Disaster Preparedness Strategies for Recovery Assurance and Peace of Mind

Disaster Preparedness Strategies for Recovery Assurance and Peace of Mind

When making a disaster recovery plan, make sure it ensures the safety of your mission-critical technology and staff, then test it so you know it will work when you need it most.

Dave LeClair is VP of Product Marketing at Unitrends.

The start of hurricane season is always a great reminder about the importance of having an iron-clad disaster recovery strategy in place to protect vital data, systems and infrastructure, and to maintain business continuity in the event of an outage. Even a small amount of downtime can be detrimental to a business. According to the 2014 State of Global Disaster Recovery Preparedness report, the cost of losing critical applications to system outages can be as high as $5,000 a minute.

Most companies today have some sort of a disaster recovery “plan” in place, but many lack specificity and fail to take into account various types of disasters. For most of us, when thinking about events that can affect business operations, natural disasters – like hurricanes, tornadoes, fires and floods – often come to mind. And while these are certainly possibilities, most outages are caused by much less extreme factors, such as hardware failure, file corruption, cyberattacks and human error. True disaster preparedness means anticipating all different types of disasters and then developing customized plans for each that enable a business to maintain operations no matter what is happening around them.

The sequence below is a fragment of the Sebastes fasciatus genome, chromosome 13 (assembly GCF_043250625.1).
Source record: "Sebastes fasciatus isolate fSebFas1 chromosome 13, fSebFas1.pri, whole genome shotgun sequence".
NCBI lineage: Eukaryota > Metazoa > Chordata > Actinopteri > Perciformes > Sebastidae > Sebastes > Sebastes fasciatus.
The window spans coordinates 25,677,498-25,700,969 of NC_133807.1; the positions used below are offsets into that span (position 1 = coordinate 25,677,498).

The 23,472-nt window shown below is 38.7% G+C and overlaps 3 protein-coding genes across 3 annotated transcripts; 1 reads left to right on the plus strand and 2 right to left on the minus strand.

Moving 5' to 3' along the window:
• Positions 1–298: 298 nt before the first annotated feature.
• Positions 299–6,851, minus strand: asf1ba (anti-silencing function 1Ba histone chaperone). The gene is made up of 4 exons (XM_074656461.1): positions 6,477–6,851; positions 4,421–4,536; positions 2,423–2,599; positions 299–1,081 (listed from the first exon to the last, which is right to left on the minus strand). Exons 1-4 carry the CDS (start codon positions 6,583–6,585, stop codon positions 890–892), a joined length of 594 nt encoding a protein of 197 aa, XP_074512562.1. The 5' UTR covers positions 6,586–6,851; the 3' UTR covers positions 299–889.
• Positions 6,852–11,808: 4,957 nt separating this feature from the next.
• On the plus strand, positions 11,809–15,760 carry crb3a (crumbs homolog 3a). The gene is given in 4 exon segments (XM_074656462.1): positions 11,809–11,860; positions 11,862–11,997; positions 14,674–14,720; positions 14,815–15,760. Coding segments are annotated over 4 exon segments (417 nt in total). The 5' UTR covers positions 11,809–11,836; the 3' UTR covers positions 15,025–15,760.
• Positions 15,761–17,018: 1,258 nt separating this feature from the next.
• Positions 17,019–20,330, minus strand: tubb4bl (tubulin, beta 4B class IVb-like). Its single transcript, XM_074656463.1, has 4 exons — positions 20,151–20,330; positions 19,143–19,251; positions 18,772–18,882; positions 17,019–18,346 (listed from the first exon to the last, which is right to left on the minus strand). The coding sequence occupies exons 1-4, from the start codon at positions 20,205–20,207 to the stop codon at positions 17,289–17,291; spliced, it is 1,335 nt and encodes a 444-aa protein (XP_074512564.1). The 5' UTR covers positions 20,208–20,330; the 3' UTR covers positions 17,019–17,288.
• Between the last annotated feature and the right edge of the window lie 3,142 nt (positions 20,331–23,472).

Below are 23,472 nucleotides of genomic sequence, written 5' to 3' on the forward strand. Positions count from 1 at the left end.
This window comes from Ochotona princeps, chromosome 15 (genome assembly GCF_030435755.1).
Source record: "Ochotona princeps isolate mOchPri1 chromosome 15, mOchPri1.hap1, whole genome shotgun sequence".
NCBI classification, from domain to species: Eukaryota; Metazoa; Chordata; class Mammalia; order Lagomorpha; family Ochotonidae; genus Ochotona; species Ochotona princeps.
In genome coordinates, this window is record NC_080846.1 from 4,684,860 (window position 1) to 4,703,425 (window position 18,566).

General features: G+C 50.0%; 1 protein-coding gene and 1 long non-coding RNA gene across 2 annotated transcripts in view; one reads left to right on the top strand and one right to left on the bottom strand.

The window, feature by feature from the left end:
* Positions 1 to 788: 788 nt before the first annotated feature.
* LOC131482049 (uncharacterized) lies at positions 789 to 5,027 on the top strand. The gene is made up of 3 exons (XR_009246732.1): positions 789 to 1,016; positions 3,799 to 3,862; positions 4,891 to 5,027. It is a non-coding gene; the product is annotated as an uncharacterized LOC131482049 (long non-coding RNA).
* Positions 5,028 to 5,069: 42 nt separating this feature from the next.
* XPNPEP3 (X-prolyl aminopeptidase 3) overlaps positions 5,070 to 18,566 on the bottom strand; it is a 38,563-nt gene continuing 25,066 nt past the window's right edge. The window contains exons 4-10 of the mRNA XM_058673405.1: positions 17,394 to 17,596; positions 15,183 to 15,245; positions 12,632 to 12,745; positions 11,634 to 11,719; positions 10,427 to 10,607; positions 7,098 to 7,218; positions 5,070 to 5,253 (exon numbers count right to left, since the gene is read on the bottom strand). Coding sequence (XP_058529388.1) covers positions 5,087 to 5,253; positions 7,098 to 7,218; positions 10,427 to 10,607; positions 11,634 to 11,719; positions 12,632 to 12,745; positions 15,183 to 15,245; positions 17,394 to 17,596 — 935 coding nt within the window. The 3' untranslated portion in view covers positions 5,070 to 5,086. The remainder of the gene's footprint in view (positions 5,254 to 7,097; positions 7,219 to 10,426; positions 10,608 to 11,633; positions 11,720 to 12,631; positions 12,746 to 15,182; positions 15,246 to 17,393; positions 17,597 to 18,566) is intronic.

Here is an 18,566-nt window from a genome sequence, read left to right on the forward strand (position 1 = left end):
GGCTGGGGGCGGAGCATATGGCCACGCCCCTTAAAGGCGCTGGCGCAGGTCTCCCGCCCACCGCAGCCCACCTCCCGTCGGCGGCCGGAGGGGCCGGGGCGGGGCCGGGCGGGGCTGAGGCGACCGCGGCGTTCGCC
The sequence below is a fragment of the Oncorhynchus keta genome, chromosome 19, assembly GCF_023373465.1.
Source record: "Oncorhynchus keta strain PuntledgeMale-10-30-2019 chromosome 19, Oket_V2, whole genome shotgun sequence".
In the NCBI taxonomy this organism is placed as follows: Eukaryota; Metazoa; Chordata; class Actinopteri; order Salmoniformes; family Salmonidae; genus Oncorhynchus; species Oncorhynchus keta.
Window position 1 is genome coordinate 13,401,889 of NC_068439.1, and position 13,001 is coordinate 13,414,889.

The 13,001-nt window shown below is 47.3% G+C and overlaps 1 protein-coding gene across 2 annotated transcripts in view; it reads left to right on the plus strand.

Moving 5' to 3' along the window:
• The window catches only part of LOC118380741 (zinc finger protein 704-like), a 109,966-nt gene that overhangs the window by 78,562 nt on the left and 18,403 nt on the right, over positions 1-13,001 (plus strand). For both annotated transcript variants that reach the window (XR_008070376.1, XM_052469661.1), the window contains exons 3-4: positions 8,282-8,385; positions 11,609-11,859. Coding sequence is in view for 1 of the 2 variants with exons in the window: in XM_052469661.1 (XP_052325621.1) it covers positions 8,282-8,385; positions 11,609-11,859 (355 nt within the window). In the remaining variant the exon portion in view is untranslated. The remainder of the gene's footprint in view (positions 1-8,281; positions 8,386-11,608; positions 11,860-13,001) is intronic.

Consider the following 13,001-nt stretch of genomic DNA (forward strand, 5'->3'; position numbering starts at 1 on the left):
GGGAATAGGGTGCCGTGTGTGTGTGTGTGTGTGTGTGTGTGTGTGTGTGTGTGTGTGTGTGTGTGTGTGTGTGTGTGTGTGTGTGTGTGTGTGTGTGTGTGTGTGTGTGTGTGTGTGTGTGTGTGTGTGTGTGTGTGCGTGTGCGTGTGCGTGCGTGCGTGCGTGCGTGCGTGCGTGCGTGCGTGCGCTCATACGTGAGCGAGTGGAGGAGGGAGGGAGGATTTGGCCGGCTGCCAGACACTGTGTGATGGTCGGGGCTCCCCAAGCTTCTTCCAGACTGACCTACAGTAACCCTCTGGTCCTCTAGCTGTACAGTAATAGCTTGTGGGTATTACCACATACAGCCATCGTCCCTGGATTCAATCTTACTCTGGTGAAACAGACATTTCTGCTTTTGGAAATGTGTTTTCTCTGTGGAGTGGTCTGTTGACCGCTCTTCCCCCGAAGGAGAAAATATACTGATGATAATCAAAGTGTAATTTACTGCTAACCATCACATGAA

With this in mind, here are three tips to consider when developing and implementing your company’s disaster recovery strategy.

Your People Are Your Most Important Asset

Obviously, the well-being of your employees in a disaster situation is more important than anything else, and establishing safety protocols and procedures should be your first priority. From there, identify key operational personnel – those people without whom your business can’t operate – and provide them with the ability to work remotely or from a secondary location when a disaster strikes. Determine the steps that will be required to get those employees online and communicating with each other in the event of an outage, and make sure they have quick and easy access to the business-critical data, systems, servers and other infrastructure they need to keep the business running.